As I mentioned in Part I of what I half-jokingly called my “yearly update”, Geisha was only missing two hard-coded minigames, so it was kind of a low-hanging fruit to get supported. Unfortunately, as happens very often with me, I didn’t actually finish implemented those minigames just then, turning instead to other projects of mine.
[Minor Update: Because of name clashes, eos has been renamed to xoreos.]
As promised in my last post, I will now talk about eos.
“What is eos?”, I hear you ask. Well, in short, it’s an open source project I started to portably reimplement BioWare‘s 3D engines, starting with Neverwinter Night‘s Aurora engine. Quite a daring task, and one I can’t begin to hope to finish on my own, especially since I’m not really that versed in all that 3D stuff. But working on it is fun and scratches an itch, and maybe more people will join me in that particular quest some day.
Well, it’s been a year since you’ve last heard from me, so I thought an update on what I’ve been doing is in order.
As this will be a tad longer, I’ll do that in two parts: This here first post will cover ScummVM-related things, while the next post will talk about eos (which you might not have heard about yet).
In the previous post, I wrote that I’ll try to give some news about Fascination progress before the summer. I tried
More seriously, the good news came very recently: in less than two weeks, with the impressive help of SylvainTV, all the versions of Fascination became playable and completable, or at least all the ones I possess.
The main thing missing currently, only used by PC versions of the game, is the AdLib player (and IMHO, the SoundBlaster sounds a lot better). There’s a wrong delay (too short) between rooms in several places of most versions. This seems to be caused by the delay required at the time to load from the floppies, and it’s easily patchable.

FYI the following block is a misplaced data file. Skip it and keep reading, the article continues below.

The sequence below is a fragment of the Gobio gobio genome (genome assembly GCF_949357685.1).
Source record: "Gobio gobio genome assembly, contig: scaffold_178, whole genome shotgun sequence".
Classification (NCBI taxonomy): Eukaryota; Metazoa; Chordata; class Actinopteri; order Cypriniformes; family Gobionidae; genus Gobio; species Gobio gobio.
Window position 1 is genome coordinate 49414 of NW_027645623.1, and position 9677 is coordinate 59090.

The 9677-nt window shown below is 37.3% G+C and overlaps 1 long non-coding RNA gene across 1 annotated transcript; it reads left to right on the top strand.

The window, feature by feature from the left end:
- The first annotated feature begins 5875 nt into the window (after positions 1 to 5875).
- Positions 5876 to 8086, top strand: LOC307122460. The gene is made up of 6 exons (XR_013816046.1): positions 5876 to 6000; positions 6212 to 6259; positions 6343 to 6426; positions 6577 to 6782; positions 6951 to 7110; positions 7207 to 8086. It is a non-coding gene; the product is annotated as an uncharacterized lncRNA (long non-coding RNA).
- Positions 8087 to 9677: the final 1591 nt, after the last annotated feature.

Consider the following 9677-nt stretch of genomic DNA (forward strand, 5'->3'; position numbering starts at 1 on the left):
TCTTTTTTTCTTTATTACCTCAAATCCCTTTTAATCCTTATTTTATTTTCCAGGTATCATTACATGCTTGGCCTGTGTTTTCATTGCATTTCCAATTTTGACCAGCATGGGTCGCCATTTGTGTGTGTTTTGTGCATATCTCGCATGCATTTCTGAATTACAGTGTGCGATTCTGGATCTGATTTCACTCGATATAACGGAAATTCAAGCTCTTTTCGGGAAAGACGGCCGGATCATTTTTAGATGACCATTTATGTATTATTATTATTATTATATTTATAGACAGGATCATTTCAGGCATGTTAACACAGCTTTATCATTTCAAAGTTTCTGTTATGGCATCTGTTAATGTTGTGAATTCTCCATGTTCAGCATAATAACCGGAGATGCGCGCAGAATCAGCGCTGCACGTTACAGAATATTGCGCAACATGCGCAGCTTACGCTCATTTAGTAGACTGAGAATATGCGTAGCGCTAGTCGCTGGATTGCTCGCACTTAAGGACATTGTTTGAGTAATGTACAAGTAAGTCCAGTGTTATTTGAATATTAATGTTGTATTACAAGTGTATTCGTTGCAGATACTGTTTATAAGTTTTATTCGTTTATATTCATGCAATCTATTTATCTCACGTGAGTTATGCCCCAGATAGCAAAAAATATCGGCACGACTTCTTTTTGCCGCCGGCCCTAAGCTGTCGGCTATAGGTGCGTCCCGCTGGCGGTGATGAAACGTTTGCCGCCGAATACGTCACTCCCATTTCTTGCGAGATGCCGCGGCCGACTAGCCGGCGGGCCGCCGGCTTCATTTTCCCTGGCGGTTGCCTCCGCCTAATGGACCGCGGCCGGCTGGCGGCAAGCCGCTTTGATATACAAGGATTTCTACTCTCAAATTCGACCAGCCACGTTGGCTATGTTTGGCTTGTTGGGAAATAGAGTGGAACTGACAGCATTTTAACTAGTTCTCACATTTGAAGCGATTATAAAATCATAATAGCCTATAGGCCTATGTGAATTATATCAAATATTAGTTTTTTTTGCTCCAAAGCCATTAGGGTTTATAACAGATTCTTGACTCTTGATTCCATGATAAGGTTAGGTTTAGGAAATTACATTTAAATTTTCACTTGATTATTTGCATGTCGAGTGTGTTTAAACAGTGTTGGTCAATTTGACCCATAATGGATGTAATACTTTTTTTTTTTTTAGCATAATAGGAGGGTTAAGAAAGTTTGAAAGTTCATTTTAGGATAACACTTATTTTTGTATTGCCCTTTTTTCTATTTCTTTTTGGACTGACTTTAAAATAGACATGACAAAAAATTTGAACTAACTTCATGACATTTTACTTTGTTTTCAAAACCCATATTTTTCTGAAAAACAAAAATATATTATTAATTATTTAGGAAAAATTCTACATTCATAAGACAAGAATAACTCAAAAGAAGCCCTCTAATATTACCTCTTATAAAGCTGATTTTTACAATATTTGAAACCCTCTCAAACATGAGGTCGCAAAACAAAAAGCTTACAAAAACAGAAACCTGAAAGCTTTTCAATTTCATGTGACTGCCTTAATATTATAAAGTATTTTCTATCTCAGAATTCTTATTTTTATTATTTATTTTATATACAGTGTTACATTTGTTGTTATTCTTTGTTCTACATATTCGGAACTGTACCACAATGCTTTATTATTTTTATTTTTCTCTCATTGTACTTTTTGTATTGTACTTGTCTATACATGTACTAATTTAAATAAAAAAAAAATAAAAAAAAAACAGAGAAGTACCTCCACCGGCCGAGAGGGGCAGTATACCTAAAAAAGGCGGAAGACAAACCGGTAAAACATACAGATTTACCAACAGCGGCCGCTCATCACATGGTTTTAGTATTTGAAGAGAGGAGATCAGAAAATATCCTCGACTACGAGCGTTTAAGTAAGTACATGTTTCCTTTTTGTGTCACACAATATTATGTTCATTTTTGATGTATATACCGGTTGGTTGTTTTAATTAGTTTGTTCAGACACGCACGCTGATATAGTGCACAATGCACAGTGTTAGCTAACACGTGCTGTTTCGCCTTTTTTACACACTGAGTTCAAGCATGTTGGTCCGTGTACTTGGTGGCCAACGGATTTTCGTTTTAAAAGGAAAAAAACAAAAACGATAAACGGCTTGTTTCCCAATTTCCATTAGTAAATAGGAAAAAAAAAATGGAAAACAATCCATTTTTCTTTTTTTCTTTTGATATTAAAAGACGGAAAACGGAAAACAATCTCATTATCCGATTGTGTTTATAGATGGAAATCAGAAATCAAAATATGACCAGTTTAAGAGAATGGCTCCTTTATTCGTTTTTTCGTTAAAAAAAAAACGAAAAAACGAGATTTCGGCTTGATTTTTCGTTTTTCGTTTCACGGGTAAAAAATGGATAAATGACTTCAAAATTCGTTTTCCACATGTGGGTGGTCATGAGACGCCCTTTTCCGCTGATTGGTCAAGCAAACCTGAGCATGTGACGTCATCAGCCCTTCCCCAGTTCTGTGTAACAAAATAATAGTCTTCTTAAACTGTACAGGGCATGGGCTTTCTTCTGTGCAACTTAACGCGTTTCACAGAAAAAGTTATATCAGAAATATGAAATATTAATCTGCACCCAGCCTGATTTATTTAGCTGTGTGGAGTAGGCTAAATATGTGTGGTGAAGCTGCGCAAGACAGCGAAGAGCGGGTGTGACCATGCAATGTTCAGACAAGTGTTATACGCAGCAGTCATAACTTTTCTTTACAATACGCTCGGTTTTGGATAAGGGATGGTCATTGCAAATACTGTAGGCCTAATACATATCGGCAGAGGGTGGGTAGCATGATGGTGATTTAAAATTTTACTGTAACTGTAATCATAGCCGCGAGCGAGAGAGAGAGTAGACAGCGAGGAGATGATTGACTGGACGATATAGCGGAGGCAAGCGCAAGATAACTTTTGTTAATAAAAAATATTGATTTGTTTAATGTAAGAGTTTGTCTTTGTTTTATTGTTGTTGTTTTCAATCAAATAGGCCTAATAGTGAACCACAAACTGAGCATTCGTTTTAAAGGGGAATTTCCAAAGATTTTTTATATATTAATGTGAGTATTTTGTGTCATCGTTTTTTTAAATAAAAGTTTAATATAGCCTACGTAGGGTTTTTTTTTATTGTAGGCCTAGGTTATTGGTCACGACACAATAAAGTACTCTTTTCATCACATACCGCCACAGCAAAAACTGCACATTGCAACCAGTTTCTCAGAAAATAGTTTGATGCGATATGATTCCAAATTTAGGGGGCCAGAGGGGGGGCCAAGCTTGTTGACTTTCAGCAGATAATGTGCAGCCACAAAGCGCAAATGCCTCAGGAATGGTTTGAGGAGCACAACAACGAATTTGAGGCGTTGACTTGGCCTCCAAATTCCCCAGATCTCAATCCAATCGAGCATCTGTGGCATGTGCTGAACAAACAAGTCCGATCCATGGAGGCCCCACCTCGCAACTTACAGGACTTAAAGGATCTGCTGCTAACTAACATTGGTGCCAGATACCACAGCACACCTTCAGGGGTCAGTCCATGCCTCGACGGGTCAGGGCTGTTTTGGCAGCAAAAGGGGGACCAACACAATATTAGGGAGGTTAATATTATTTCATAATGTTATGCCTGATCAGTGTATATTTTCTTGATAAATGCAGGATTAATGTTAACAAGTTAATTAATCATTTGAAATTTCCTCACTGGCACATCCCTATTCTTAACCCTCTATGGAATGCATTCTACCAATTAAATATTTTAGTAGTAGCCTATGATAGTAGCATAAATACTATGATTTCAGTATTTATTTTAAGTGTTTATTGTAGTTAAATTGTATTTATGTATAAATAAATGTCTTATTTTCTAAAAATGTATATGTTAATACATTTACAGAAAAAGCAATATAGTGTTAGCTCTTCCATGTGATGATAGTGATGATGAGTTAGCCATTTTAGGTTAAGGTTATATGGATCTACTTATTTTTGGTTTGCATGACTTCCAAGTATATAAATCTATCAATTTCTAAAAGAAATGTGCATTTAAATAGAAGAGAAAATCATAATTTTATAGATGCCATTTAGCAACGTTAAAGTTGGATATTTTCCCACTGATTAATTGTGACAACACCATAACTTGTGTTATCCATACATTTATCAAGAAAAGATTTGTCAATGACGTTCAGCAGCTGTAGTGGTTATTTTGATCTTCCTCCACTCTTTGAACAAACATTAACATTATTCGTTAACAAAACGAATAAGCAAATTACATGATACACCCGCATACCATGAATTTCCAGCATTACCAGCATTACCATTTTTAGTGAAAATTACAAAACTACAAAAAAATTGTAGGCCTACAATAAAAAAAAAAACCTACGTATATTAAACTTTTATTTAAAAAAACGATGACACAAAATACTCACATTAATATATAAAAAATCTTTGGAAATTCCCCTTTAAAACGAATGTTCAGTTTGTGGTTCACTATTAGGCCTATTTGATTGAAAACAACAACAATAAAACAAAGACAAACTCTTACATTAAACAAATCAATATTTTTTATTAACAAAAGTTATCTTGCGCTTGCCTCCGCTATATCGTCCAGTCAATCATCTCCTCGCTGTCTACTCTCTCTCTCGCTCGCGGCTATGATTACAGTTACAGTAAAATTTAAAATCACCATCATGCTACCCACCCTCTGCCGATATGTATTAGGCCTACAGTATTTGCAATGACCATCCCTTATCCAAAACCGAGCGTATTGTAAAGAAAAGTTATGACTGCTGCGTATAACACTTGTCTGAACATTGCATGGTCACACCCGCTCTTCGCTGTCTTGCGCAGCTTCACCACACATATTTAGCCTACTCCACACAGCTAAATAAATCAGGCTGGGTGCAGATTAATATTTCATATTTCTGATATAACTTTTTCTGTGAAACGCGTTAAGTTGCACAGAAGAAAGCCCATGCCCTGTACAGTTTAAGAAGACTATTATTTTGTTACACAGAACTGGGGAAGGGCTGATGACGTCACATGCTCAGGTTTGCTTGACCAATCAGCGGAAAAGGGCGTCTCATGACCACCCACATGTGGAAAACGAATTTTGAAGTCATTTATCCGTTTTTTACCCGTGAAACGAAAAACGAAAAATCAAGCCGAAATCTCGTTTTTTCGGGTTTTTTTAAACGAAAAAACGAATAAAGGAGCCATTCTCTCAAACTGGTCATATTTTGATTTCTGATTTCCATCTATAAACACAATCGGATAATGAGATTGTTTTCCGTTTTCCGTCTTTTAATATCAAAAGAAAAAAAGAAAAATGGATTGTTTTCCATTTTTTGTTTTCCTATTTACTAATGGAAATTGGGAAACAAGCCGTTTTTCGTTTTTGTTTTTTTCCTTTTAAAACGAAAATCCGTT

Last detail, the (rare) CD version still requires a tool for the STK extraction. joostp is cleaning it up, and will commit it when it’ll be in a good state.
Maybe it’s a good time now to grab your originals and send us some feedback on the game, specially if you find some of those too short delays!
Finally, the support of Fascination is showing some interesting progress! These last two weeks, the window behavior has been fixed, the hotspots correctly handled in them, and it’s now even possible to play through some levels. DrMcCoy even added a save/load function that works perfectly! There are still a lot of glitches in the floppy versions (almost none in the CD version) and it’s not completable for various reasons, depending on the platform and language concerned.
Here are some screenshots of the CD version.
Stay tuned for further news! I promise I’ll try to give some before this summer
Hey, here’s another small video, this time with Mike walking in-game (without pathfinding) and talking to Hank in the diner. Also a nice showcase for most of the remaining graphical glitches (highlighted in the annotations) :
Instead of continuing working, I’ll rather goof and play around with video capturing . So you can now gaze at some working Mike walking animations:
The problem was, of course, my own damn fault; I misunderstood the nature of cursor resources. They’re not, as I assumed, plain cursors, one by one each taking up a resource entry. Instead, there are cursor groups, each capable of possessing a variable amount of cursor images. That isn’t even a quirk of NE files, it’s like that in PE files as we well, so my complaining about the executables being in that old format doesn’t apply either. Mea culpa.
In the previous post, I mentioned an inconvenience with the cursors. Here’s the gist of it:
In Dark Seed II, the cursors are embedded into the resource part of the Windows 3.x (NE, “New Executable”) executable dark0001.exe. Specs are available on the Microsoft website, but they don’t quite match the executable, which claims that each cursor is only 32 byte big. read more »